Tuesday, July 7, 2009

You, by any other name.

July 7th, 2009

This is a social experiment of sorts.

A while back, I filled out a "25 things about me" note on Facebook. Unlike the countless surveys and product questionnaires that come through my mailboxes (real life and internet-based), I was excited to do it, I wanted to sit quietly for an hour and think about my responses. Each thing that I wrote meant something to me, and I wanted it to be exactly right...then I forgot all about it.

Until a few days later when I noticed something strange: Every person on my friend list had also filled out the note, and each one had obviously taken a sizable chunk of time to really think about what they would say.

Big surprise; we didn't all flock to fill out a note about Pepsi or Coke, we didn't rush to join groups for good causes (even if we believed in them), and we didn't clamor to suggest new flavors of chicken for KFC (at least I didn't); I filled out the "25 things" note because it was about me!

We love to make things about ourselves. In fact, (and this will blow your mind) sharing information about design and advertising is not why I like to blog. I like to blog because it's about me! Who's picture is that over there? Oh my gosh, IT'S ME! I love the internet!

I love to create online personas. I love to fill out the "About Me" section on a social profile. I love it when people comment on my silly status updates. If you aren't paying attention to me, I want to know why, and I want to know now.

...and I bet you'd want to know too.

I also bet (because I'm obviously the betting kind) that whoever created the "Farm Town" Facebook application is kicking themselves for not branding the experience. I'm surprised that no one thought to sell advertising space on a game that allows users to create tiny versions of themselves and live a virtual life. Virtual lives call for virtual products, and my Farm Town avatar would be just as happy to plant Del Monte sponsored corn as it would to plant generic corn. Perhaps my avatar would even pay a little more for the privilege of planting organic corn, if the option existed. However, if Farm Town added advertising now, I guarantee there would be an uproar, because you can't change the rules after the game begins. When corporations started moving into games like Second Life, users started moving out, or at least letting it be known that they weren't happy about the commercialization of the game.

Another popular game, YoVille, is branded to the hilt (300 yocash for $50, what a deal!). But it can be, because it started out that way. You can't walk your avatar two steps in the virtual world without tripping over a product or being bombarded with requests to invite your friends (and send them gifts with your virtual cash that's not so virtual when it comes it comes out of your real life bank account).

Work all day at your game, then trade your real money for fake money. Makes perfect sense, right?

Why do people put up with that level of advertising in a game? Because it's about them.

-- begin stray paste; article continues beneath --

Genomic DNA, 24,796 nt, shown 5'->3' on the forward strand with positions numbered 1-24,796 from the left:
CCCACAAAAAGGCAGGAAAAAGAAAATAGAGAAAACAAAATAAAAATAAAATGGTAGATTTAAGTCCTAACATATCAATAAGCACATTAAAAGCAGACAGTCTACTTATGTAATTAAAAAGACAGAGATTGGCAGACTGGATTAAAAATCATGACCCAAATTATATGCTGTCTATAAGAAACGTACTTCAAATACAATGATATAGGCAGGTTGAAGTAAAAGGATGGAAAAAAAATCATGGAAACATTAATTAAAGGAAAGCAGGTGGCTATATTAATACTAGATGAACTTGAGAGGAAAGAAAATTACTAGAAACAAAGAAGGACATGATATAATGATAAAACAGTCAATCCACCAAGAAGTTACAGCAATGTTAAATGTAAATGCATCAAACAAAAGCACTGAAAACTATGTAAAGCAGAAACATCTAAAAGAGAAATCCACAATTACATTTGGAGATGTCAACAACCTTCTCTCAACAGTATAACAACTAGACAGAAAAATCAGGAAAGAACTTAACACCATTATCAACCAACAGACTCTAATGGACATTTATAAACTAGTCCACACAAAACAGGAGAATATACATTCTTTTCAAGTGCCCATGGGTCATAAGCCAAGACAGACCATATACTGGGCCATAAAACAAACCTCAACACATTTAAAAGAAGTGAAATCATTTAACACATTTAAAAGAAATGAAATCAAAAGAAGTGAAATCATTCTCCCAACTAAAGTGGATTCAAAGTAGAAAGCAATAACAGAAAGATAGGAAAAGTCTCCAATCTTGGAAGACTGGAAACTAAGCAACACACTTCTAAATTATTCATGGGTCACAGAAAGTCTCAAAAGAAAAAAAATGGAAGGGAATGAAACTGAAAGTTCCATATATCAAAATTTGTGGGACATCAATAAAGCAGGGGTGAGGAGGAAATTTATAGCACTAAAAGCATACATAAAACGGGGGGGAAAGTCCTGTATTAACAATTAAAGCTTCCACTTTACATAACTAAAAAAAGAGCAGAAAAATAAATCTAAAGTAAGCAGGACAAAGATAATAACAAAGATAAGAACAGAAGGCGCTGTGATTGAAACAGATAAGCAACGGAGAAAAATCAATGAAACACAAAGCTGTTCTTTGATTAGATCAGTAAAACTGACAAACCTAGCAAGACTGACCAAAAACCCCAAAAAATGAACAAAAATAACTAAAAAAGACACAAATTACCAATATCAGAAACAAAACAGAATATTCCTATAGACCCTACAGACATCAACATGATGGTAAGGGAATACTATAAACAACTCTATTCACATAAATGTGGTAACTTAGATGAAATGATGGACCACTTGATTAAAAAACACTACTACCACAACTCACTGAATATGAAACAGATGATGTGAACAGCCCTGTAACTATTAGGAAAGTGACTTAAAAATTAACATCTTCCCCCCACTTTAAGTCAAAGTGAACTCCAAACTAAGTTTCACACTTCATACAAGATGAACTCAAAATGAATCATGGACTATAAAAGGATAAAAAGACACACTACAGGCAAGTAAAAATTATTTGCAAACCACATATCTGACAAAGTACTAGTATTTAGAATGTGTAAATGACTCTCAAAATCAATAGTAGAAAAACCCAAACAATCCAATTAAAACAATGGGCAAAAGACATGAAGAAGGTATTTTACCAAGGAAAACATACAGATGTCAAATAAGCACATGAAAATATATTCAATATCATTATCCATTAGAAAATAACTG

If only I could find a way to make myself about you...then you would be about me too. So here's a start:

Just for fun, I'm going to start a note on Facebook that asks people to share a little about themselves and watch to see if/how it spreads. A few weeks later, I'm going to start another note that asks about something that isn't personal (not sure what it will be yet), and I'll try to measure the difference in response to each topic (no actual science will be involved, I might make charts and graphs, but they'll be made from macaroni and Elmer's glue). So there's me, taking an active interest in you, in hopes that it will prompt you to take an interest in me (via my blog, or the band's webpage, or whatever).

I know absolutely nothing about what level of information other people are willing to share with the world, though it seems they will share anything (judging by what I see on most blogs and social networking pages). In order to make as accessible as possible for a large number of people, I'm picking something common and unoffensive (not "how many sexual partners have you had" or "what's your grossest habit"). Nope, nothing like that, I'm asking about nicknames.

All I want is a list of nicknames you've had over the course of your life, who gave you the name (if you remember), and the significance of the name. Simple, and all about you.

I'm going to try to observe and report the results by staring at my facebook feed and seeing who's posting, and maybe doing some Google searches (again, "selina science" - not science for realsies - science for winners).


greg said...

I really enjoyed making my list of nicknames, even though it took about 2 hours...probably because it was about me!

Cherylann said...

and sometimes I don't fill out that stuff because getting few to no comments is so disheartening ... I can't take too much of that rejection.

Why can't my closest 100 friends take time to post comments on posts that are all about me? After I go through the effort to spend an hour or so on a note? It would only take them 5 seconds.

I know I leave few to no comments on their posts. But those posts aren't about me, so that isn't my priority.

Maybe if I purchased followers on Twitter I'd feel better. But then, perhaps I'd just be like that kid in grade school that brought a brand new pack of gum to share with my 25 new best friends.

whew, I feel better now. I managed to write an entire response to 'your' blog post without mentioning you until now. I could have gone without mentioning you at all and kept it all about myself. But I'm not self absorbed.

ha, okay, so maybe I am.